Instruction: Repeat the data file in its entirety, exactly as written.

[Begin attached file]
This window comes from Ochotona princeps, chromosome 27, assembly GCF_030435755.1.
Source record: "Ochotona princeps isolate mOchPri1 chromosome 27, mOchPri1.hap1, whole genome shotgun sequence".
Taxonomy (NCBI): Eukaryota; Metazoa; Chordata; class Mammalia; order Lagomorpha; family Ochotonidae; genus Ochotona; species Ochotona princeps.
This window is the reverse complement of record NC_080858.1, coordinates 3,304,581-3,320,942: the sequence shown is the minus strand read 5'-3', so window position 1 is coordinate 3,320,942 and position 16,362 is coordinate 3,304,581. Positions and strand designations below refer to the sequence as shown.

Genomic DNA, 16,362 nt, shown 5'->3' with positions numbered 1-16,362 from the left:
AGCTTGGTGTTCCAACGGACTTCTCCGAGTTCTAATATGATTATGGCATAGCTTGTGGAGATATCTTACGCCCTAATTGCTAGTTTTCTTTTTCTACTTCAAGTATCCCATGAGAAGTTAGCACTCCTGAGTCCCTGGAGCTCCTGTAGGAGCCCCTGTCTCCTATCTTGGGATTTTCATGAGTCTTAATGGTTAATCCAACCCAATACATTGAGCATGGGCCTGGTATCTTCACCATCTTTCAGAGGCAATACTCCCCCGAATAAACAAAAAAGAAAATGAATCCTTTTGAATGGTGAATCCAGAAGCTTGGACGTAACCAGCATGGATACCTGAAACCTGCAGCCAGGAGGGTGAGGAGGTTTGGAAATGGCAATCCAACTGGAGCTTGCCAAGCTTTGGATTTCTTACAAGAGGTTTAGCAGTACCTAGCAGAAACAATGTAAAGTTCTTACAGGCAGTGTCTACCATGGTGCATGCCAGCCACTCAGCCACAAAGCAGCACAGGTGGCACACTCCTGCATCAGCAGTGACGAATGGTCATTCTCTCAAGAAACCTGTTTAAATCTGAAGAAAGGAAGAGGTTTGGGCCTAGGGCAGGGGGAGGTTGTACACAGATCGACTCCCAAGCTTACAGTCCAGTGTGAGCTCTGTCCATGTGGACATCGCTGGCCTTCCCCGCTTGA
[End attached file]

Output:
This window comes from Ochotona princeps, chromosome 27, assembly GCF_030435755.1.
Source record: "Ochotona princeps isolate mOchPri1 chromosome 27, mOchPri1.hap1, whole genome shotgun sequence".
Taxonomy (NCBI): Eukaryota; Metazoa; Chordata; class Mammalia; order Lagomorpha; family Ochotonidae; genus Ochotona; species Ochotona princeps.
This window is the reverse complement of record NC_080858.1, coordinates 3,304,581-3,320,942: the sequence shown is the minus strand read 5'-3', so window position 1 is coordinate 3,320,942 and position 16,362 is coordinate 3,304,581. Positions and strand designations below refer to the sequence as shown.

Genomic DNA, 16,362 nt, shown 5'->3' with positions numbered 1-16,362 from the left:
AGCTTGGTGTTCCAACGGACTTCTCCGAGTTCTAATATGATTATGGCATAGCTTGTGGAGATATCTTACGCCCTAATTGCTAGTTTTCTTTTTCTACTTCAAGTATCCCATGAGAAGTTAGCACTCCTGAGTCCCTGGAGCTCCTGTAGGAGCCCCTGTCTCCTATCTTGGGATTTTCATGAGTCTTAATGGTTAATCCAACCCAATACATTGAGCATGGGCCTGGTATCTTCACCATCTTTCAGAGGCAATACTCCCCCGAATAAACAAAAAAGAAAATGAATCCTTTTGAATGGTGAATCCAGAAGCTTGGACGTAACCAGCATGGATACCTGAAACCTGCAGCCAGGAGGGTGAGGAGGTTTGGAAATGGCAATCCAACTGGAGCTTGCCAAGCTTTGGATTTCTTACAAGAGGTTTAGCAGTACCTAGCAGAAACAATGTAAAGTTCTTACAGGCAGTGTCTACCATGGTGCATGCCAGCCACTCAGCCACAAAGCAGCACAGGTGGCACACTCCTGCATCAGCAGTGACGAATGGTCATTCTCTCAAGAAACCTGTTTAAATCTGAAGAAAGGAAGAGGTTTGGGCCTAGGGCAGGGGGAGGTTGTACACAGATCGACTCCCAAGCTTACAGTCCAGTGTGAGCTCTGTCCATGTGGACATCGCTGGCCTTCCCCGCTTGA